Decades Later, Sunset Boulevard Is Still Accurate About Hollywood and Art The Talks Today

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Decades Later, Sunset Boulevard Is Still Accurate About Hollywood and Art
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Decades Later, Sunset Boulevard Is Still Accurate About Hollywood and Art

When the black comedy film noir Sunset Boulevard came out in 1950, it predicted many concepts, people, and scenarios that still exist almost a century later. Director Billy Wilder places the movie on the strip that is the center of the American film industry in Los Angeles: Sunset Boulevard, a street that cuts directly through Hollywood. In the movie, Gloria Swanson made a comeback in the role of Norma Desmond, an aging silent film star unable to cope with the reality that she has become irrelevant in today’s world. Paired opposite her is William Holden in the role of Joe Gillis.

Joe, a transplant from Ohio, is a screenwriter down on his luck. He is submitting work to major studios, like Paramount Pictures, but no one wants to make a movie off his scripts. In an attempt to escape the men trying to repossess his car due to the lack of payments, he ends up at Norma Desmond’s mansion. After wandering inside by accident, he increasingly gets sucked into Norma’s world, especially as she is suffering from mental health issues and an inflated ego. But after she starts to become obsessed with him, their game turns deadly, leading to an ending that can only end in murder. Sunset Boulevard has a lot of knowledge to impart about not only Hollywood but creative industries as a whole.


Chasing After Money and Prestige

Paramount Pictures

Some say that for one to get what one wants in life, especially when it comes to status and power, one should be willing to do whatever it takes. In Sunset Boulevard, this manifests in the character of Joe. He’s tired of living life on the edge of poverty, and when the studios keep rejecting his scripts, he becomes dejected about what his future may look like. However, when Norma offers him a job, a room in the mansion, and all the things he could ever want, he slowly begins to become more selfish. After Norma’s suicide attempt, he agrees to engage in a relationship, which will ultimately lead to his downfall.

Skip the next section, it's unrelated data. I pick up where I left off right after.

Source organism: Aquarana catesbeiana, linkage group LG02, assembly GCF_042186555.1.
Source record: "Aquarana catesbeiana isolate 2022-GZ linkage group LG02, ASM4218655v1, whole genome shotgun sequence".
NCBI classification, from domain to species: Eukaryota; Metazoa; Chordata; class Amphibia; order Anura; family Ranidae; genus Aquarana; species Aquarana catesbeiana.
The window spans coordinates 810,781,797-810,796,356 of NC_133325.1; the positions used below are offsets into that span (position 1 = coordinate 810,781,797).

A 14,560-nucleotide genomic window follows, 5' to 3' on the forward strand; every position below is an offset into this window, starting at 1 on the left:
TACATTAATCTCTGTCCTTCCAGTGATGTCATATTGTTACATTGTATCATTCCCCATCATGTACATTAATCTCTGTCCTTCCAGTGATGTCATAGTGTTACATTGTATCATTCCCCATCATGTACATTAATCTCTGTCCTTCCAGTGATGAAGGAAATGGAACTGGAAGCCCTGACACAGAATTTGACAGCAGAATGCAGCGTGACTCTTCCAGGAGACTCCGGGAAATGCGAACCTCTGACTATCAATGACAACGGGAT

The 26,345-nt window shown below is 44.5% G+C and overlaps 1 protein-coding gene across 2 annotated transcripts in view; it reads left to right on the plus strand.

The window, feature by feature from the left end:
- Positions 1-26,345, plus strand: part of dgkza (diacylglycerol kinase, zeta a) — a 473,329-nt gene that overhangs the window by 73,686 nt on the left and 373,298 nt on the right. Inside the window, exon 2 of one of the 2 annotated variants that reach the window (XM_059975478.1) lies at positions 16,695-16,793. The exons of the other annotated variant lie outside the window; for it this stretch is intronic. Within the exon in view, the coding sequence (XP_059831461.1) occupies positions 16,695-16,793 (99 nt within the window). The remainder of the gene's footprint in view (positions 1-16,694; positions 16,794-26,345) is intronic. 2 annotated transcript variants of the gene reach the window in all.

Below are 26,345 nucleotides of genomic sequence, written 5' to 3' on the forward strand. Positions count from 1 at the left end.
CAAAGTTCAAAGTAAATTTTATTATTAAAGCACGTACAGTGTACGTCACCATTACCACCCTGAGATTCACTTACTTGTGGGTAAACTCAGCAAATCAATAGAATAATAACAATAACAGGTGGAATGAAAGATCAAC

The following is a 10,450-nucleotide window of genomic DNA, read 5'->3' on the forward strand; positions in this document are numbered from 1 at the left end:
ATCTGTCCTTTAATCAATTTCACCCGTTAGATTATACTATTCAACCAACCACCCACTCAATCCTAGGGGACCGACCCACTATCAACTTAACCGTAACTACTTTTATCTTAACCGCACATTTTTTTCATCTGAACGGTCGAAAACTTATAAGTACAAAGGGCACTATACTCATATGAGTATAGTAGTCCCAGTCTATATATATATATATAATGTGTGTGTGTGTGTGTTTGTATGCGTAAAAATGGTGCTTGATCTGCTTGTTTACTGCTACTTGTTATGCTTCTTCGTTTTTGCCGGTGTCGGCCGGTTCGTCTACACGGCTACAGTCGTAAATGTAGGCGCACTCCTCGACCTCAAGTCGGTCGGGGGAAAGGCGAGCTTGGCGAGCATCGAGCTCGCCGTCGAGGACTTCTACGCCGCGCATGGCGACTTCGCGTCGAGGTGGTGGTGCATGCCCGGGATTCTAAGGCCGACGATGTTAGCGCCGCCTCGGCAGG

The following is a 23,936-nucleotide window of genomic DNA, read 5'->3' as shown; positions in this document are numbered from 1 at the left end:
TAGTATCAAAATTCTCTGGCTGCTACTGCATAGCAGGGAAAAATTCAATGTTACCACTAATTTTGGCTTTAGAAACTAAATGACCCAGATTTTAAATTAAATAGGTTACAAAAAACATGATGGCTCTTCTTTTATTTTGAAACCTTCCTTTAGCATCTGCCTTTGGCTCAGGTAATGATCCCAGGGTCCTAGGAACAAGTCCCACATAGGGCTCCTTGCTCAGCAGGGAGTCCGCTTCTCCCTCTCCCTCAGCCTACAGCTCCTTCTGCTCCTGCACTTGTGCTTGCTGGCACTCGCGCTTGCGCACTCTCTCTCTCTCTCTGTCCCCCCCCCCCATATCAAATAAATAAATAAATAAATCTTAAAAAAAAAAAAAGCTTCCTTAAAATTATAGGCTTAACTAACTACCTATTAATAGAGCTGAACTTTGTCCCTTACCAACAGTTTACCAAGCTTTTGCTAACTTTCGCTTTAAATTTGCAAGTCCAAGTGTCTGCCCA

On the other hand, Norma has more than enough money to keep her afloat for multiple lifetimes, but she has become obsessed with the notion that the camera brings her that fortune. Thus begins a game where not only Norma is using him to supposedly edit her script, but Joe pretends to be in love with her so that he can continue this comfortable life. Although this dynamic is presented under the pretense of the moving being a black comedy film noir, these kinds of situations are very real.

Related: Best Classic Comedy Movies of the 1950s

Screenwriters in Hollywood are still paid salaries that aren’t comfortable to live on in Los Angeles, and situations where people working in the film industry are exploited, are unfortunately common — especially in the period where the movie is set. Both characters in Sunset Boulevard are driven to the point of breaking by the circumstances they’re placed under, and, in reality, Norma Desmond most likely was a teenage star who struggled with fame at a time in her life when she simply couldn’t handle it.

Who Will Remember Us?

Gloria Swanson as Norma Desmond drinks in Sunset Boulevard
Paramount Pictures

One of the biggest conflicts for Norma Desmond is the fear that no one will remember who she is. She declares she is a star that is fit for the big screen, and genuinely believes her fans are still writing to her. This is what leads her to write a massive script she thinks is the next greatest movie, and when she hires Joe upon finding out he is a screenwriter, she begins to fall in love with the attention he is giving her. The character of Norma Desmond may be presented as insane for her era, but, in actuality, she’s a woman struggling with her mental health and lacks the resources and care she needs.

Her conflict is driven by a need to be recognized by the people who surround her, whether it is her fans, her former director now butler or Joe. When allowed to present her script to one of her former directors, she is over the moon when she believes he wants her to star in an upcoming production. Joe, at the same time, is driven by the financial benefits of his association with her, but is unable to write anything on his own that actually can stand the test of time, hence his rejections from the studios.

Related: Why Are Modern Movies Obsessed with Old Hollywood?

Even in Damien Chazelle’s 2022 movie Babylon, which also deals with topics about Hollywood, Brad Pitt’s character is unable to cope with the fact his fame and prosperity are vanishing. Norma’s situation may be handled differently because of the 1950s and the fact she is a woman — it plays directly into the trope that she is a madwoman in the attic, a frantic, hysterical woman who slays a budding star.

Both characters in Sunset Boulevard are two sides of the same coin, but there are more people like Norma Desmond and Joe Gillis out in the world today. Psychology says that some humans have the desire to be famous and understood by the people around them, but Sunset Boulevard takes it to the next level. Hollywood is a system that may make a movie about these kinds of people working in it, but they still exist.